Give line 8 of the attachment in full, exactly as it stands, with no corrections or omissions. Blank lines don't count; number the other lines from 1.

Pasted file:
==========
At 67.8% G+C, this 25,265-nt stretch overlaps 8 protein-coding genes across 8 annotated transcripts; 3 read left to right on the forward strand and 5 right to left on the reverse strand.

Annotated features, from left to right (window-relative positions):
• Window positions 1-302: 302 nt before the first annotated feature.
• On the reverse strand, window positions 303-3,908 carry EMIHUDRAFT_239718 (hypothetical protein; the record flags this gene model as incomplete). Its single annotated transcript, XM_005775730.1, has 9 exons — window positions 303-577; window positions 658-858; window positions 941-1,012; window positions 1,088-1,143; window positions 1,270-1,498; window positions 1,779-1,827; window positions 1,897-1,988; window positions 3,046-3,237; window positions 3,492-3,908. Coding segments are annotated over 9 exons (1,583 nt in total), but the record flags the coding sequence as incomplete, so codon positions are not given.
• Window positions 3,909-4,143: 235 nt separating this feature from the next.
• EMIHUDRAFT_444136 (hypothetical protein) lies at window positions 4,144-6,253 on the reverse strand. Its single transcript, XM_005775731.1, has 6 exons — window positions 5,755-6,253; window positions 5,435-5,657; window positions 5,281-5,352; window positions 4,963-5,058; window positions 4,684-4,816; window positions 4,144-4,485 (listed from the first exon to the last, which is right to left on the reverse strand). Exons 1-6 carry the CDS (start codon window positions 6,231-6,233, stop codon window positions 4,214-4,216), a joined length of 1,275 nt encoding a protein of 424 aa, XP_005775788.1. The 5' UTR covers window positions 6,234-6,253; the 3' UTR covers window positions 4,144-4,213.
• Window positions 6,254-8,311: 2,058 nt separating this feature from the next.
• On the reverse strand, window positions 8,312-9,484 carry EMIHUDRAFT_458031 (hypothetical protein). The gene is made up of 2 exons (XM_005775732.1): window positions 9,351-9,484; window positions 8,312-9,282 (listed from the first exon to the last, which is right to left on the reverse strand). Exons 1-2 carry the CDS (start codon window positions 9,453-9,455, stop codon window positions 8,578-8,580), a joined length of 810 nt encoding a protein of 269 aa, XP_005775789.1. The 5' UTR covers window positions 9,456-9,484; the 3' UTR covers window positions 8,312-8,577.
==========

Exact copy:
• On the reverse strand, window positions 8,312-9,484 carry EMIHUDRAFT_458031 (hypothetical protein). The gene is made up of 2 exons (XM_005775732.1): window positions 9,351-9,484; window positions 8,312-9,282 (listed from the first exon to the last, which is right to left on the reverse strand). Exons 1-2 carry the CDS (start codon window positions 9,453-9,455, stop codon window positions 8,578-8,580), a joined length of 810 nt encoding a protein of 269 aa, XP_005775789.1. The 5' UTR covers window positions 9,456-9,484; the 3' UTR covers window positions 8,312-8,577.